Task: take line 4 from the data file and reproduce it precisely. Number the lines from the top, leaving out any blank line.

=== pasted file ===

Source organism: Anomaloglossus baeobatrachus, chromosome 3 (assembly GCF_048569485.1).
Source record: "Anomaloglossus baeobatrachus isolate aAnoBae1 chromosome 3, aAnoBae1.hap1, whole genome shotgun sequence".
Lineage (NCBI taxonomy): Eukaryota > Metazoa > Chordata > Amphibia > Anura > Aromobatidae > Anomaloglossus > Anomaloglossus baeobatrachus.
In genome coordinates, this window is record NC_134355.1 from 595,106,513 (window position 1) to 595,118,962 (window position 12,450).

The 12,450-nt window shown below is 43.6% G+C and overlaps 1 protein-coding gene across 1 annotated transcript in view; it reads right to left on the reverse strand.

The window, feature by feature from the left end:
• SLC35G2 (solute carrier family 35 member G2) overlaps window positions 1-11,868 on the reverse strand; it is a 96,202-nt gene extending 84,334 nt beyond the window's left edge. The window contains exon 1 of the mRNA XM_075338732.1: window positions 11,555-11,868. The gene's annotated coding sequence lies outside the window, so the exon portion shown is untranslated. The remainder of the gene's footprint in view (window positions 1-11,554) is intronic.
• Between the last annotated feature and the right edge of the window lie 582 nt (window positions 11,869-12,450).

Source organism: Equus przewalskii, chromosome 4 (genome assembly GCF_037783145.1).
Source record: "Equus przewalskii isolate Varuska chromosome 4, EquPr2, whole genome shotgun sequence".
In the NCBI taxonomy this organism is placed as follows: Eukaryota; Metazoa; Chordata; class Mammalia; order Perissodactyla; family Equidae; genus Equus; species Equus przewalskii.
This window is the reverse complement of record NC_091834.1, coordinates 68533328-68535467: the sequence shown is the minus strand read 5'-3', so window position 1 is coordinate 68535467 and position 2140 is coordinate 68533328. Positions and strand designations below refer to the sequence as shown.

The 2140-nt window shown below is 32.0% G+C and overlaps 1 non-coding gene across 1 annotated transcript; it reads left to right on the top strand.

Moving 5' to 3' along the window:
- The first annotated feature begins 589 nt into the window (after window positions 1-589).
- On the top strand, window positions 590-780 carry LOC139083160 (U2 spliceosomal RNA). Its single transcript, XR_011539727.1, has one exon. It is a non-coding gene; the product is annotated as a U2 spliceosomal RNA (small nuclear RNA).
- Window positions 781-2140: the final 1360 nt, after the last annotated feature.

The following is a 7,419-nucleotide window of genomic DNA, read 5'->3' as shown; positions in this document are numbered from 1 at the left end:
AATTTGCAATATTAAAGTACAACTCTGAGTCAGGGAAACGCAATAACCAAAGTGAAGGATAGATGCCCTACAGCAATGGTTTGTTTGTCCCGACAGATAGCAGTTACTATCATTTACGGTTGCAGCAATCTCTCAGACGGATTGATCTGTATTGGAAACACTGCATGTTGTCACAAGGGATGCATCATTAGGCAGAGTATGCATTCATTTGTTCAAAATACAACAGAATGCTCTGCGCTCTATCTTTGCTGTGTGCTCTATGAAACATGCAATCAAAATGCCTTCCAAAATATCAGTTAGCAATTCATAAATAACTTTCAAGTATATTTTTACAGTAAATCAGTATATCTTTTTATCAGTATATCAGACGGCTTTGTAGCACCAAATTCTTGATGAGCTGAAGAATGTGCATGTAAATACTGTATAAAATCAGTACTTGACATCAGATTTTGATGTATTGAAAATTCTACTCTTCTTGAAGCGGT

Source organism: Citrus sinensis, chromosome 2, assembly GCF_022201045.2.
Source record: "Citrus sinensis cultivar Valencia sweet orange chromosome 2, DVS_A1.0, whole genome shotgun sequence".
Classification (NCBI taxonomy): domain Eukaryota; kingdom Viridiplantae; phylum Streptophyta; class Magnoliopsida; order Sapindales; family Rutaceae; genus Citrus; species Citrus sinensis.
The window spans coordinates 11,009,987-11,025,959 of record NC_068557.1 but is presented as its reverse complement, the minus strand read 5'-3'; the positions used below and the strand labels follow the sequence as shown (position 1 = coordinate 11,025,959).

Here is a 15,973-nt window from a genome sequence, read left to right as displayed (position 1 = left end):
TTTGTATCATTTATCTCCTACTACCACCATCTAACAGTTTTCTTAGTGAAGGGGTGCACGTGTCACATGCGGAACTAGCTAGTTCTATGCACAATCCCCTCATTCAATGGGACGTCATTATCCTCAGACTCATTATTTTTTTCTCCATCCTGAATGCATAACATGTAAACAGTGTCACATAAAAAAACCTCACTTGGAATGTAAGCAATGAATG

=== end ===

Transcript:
In genome coordinates, this window is record NC_134355.1 from 595,106,513 (window position 1) to 595,118,962 (window position 12,450).